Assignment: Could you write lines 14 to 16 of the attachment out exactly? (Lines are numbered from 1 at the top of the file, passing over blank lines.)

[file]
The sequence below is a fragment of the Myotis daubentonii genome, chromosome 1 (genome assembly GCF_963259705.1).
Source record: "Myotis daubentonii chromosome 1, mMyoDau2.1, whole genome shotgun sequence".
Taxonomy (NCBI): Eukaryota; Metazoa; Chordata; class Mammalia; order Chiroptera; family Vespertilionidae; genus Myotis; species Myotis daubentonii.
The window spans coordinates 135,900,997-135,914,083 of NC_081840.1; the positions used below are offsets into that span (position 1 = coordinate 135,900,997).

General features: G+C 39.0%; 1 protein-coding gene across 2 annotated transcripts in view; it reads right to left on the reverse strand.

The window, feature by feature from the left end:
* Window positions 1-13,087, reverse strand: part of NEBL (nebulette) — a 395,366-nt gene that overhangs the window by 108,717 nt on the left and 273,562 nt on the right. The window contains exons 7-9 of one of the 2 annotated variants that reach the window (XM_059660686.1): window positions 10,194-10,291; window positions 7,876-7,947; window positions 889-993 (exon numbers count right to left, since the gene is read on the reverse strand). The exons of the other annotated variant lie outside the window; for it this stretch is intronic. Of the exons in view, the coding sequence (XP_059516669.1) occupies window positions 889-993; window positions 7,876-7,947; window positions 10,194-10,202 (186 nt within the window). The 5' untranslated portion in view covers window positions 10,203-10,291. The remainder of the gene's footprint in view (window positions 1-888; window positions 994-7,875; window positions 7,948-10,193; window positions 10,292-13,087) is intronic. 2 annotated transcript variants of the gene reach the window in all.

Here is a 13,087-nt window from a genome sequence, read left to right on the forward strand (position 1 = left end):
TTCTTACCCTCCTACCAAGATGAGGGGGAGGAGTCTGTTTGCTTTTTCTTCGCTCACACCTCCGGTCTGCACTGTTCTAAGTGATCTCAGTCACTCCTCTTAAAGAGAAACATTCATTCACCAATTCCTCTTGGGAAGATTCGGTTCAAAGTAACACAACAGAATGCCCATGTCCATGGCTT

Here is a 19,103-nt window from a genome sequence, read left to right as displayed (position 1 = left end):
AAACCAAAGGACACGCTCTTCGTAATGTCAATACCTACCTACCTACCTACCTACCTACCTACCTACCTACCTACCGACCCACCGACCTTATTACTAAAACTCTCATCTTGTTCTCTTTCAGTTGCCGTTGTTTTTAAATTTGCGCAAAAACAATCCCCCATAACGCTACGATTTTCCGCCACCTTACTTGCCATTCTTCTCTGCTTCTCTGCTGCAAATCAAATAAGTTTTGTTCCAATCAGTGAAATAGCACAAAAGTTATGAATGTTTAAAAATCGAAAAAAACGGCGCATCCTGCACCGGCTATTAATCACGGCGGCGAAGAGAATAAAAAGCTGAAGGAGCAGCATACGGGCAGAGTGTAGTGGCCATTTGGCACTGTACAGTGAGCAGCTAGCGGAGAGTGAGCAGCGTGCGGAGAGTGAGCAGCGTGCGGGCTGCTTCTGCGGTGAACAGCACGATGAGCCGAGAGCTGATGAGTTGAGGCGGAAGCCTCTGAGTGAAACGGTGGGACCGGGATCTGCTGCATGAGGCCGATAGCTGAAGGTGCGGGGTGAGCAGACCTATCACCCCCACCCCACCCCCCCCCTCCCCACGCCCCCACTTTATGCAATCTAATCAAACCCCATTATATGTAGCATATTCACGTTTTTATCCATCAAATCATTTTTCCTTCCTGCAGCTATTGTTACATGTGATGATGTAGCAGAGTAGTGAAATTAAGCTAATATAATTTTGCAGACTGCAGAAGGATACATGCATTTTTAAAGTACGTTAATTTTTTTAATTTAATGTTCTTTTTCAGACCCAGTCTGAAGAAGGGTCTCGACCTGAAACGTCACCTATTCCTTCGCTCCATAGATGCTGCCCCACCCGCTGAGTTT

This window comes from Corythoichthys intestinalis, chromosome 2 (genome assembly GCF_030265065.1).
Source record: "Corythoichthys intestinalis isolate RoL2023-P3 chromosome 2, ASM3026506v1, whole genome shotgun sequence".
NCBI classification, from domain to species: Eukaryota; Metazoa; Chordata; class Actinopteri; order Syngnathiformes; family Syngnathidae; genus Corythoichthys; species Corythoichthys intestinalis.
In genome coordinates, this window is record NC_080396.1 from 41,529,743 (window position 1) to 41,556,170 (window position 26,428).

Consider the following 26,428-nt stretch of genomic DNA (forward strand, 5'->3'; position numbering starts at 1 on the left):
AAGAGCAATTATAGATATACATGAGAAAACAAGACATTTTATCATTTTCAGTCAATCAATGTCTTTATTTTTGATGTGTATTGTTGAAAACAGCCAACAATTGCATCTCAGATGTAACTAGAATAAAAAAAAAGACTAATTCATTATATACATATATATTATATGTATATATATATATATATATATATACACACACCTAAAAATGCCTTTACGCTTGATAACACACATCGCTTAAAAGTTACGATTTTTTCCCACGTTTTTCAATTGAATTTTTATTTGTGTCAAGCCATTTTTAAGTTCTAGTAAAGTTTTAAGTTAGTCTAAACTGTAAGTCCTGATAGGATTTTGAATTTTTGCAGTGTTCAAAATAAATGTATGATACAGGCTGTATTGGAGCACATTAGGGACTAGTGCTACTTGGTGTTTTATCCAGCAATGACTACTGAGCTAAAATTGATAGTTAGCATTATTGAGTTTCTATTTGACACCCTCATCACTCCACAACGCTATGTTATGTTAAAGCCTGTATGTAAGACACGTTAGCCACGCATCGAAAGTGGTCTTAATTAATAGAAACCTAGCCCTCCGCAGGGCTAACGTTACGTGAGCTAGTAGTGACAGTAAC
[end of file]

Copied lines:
NCBI classification, from domain to species: Eukaryota; Metazoa; Chordata; class Actinopteri; order Syngnathiformes; family Syngnathidae; genus Corythoichthys; species Corythoichthys intestinalis.
In genome coordinates, this window is record NC_080396.1 from 41,529,743 (window position 1) to 41,556,170 (window position 26,428).

Consider the following 26,428-nt stretch of genomic DNA (forward strand, 5'->3'; position numbering starts at 1 on the left):